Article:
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One of the most beloved songs in the islands, “Honolulu City Lights” by the Beamer Brothers, could evoke a different vision should a proposal to switch out 53,000 streetlights be implemented.
The Caldwell administration is seeking to award a $50 million contract to convert yellowish high-pressure sodium lights to white-ish light-emitting diodes (LED) islandwide.
The project calls for replacing mostly “cobra head” style streetlights (named so because they look like the snake) throughout Oahu and will include the decorative streetlights on Kalakaua Avenue in the West Loch subdivision and North King and Ilalo streets in Kakaako.
The LEDs are expected to cut energy costs in half and could have longer lifespans. The lights are also supposed to be more sophisticated, allowing the city to connect them through a network that could alert workers of potential problems for a more timely response.
But a Hawaii environmental group, The Outdoor Circle, is warning that the LED conversion will sacrifice a “sense of place” provided by existing “warmer” lighting fixtures.
That concern is buttressed by a June report from the American Medical Association that offered guidance to reduce what it described as the “harmful human and environmental effects” of “high intensity” street lighting.
The AMA warned that the lights can disturb sleep rhythms and impair night driving or even increase the risks of cancer and cardiovascular disease. They can also contribute to light pollution, the association said. Despite those potential problems, the AMA said it still supports the use of LED lighting, as it decreases use of fossil fuels.
The Washington Post reported just last week that some mainland cities are “taking another look” at LED lighting in the wake of the AMA warning.
The Outdoor Circle said it hopes for the same here. It warned in its September newsletter that “Waikiki is experiencing its worst environmental and public health crisis in generations.”
The AMA recommended minimizing what is known as “blue-rich” environmental lighting by using the lowest emission of blue light possible to reduce glare.
Blue light refers to emissions from some LEDs that appear white to the naked eye.
“The excess blue and green emissions from some LEDs lead to increased light pollution, as these wavelengths scatter more within the eye and have detrimental environmental and glare effects,” the AMA report said.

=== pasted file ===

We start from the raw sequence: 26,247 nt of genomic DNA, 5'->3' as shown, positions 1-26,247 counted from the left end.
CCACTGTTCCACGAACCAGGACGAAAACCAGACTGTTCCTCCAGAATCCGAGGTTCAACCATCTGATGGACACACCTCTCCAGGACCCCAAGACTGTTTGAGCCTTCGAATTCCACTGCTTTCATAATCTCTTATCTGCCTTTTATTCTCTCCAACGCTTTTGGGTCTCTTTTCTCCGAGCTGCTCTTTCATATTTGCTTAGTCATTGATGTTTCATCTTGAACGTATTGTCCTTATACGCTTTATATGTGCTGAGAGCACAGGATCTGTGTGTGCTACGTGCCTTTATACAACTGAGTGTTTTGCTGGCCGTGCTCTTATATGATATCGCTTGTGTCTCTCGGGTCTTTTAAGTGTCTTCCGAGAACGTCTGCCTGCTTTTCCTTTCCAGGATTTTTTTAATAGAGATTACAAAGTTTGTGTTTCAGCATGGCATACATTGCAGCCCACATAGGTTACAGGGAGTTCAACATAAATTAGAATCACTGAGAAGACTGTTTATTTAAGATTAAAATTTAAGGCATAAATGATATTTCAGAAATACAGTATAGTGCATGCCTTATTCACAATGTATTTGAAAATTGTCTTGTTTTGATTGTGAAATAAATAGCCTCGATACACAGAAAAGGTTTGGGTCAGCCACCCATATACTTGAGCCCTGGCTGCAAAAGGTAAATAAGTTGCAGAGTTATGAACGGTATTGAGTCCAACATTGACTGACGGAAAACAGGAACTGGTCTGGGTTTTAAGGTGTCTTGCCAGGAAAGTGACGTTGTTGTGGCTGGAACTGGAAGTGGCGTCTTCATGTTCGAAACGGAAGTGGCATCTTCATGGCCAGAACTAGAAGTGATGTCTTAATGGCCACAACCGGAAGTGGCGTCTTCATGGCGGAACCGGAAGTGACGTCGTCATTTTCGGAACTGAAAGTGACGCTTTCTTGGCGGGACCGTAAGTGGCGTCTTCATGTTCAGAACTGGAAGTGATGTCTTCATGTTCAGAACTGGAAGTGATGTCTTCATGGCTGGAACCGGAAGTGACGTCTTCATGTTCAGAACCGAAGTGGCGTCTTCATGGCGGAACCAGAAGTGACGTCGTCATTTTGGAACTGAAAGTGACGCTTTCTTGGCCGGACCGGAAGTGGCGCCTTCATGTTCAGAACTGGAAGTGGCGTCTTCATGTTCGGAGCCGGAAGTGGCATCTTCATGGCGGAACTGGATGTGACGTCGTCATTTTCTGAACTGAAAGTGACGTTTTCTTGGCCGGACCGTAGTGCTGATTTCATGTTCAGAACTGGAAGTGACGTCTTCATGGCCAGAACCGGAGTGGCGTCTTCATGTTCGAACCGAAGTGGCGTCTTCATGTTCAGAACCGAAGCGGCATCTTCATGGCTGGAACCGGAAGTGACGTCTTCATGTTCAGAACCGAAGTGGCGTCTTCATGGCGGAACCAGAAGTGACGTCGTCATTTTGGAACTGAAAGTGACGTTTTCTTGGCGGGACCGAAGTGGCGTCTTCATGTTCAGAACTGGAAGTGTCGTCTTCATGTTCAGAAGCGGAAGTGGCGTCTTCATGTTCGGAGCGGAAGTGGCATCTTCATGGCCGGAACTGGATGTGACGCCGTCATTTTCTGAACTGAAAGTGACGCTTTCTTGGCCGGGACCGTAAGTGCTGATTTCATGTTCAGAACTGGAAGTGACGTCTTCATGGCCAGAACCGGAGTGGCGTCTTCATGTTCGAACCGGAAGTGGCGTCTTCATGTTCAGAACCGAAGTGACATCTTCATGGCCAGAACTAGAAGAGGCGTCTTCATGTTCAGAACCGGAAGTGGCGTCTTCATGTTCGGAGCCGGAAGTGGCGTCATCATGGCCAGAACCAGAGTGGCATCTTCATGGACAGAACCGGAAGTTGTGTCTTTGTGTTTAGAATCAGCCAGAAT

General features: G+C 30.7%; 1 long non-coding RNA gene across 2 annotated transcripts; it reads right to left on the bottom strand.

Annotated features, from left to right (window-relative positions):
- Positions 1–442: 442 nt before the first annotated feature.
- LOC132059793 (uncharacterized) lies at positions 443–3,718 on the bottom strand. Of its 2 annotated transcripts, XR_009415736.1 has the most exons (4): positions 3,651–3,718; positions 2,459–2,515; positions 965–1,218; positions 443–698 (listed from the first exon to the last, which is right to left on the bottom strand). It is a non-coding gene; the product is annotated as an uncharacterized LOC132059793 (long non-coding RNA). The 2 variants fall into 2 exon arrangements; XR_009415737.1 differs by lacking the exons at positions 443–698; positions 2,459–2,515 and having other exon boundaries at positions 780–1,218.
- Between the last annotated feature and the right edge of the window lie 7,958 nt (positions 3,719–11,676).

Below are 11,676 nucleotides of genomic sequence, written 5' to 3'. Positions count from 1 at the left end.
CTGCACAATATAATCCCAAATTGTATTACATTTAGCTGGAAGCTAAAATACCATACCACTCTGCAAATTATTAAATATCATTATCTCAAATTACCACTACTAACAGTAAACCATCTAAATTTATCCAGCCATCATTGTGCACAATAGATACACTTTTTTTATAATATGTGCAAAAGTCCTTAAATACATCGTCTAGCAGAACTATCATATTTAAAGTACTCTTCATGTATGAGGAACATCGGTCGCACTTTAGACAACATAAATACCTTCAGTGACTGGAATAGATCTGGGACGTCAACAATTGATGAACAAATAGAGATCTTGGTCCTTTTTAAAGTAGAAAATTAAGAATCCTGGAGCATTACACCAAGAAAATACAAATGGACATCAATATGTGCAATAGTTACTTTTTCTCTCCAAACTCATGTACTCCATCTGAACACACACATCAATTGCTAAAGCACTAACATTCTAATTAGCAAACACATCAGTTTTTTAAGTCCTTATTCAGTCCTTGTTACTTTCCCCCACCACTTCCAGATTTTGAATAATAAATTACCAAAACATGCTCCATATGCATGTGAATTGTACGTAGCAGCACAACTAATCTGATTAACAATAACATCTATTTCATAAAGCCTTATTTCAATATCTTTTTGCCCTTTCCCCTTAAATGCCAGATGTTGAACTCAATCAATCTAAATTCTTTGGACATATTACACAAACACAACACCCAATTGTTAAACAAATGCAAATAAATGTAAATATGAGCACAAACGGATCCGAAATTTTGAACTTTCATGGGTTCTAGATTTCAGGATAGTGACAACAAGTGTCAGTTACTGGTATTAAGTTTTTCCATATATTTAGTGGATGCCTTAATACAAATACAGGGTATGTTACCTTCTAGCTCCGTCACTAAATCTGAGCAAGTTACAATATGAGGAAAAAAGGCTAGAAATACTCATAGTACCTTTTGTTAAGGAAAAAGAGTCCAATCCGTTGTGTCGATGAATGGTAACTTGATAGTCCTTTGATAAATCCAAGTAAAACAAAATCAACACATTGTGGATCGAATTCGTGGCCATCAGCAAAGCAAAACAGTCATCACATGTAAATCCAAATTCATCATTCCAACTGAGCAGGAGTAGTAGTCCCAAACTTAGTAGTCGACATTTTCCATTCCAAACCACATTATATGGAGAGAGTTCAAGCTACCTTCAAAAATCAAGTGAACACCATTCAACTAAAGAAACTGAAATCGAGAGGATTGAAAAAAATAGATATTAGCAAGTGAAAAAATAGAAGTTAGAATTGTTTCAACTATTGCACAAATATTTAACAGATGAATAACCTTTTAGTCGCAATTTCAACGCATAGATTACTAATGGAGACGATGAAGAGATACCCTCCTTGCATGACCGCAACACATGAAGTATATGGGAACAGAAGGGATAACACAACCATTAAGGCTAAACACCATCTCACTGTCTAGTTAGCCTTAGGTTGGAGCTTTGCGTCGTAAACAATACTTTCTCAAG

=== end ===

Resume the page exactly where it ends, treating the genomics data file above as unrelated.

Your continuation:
The first generation of LED outdoor lighting fixtures, ones reported to still be in wide use, rely on 4,000 Kelvin LED units. (Kelvin is a color scale used for lighting.)
The AMA advised using 3,000K or less. The lower intensity was described by the medical group as “more pleasing to humans” and with “less of an impact on wildlife.”
The Outdoor Circle favors the same approach.
“You can change the look of an entire island,” said Brian Bagnall, president of the group’s recently formed Greater Waikiki Branch. “It’s like white-washing the whole island at night. There needs to be much more caution and public dialogue.”
The city has put out a new call for contractors to install the lights. Department of Design and Construction Director Robert Kroning said a previous contractor did not pan out because it wanted to change the terms after the contract was awarded, he said.
City spokesperson Andrew Pereira responded Tuesday to the concerns of The Outdoor Circle. “I am not sure if they are aware of the new specifications,” he said.
In a follow-up email, Pereira explained that under the new plan, “one of the functions will be the ability to dim the lights.” He said the “majority of the LEDs” under the new plan will “emit less blue light than what was required” under the previous plan that fell through.
But the technical requirements of the latest plan that was posted last month indicated that the project will use a mix of 3,000K and 4,000K for the streetlights. The more powerful lamps (13 percent of the total) appear to be for major roadways and arterials while the weaker ones would be for local and collector roads.
What about possible harm to humans?
“There have been varying degrees of information and misinformation about the effects of LED lighting on human health and the environment,” Kroning said. “The information is complex and difficult to place in context. This is due in part to the complexity of investigations, lack of experimental control and the ease of which results can be generalized.”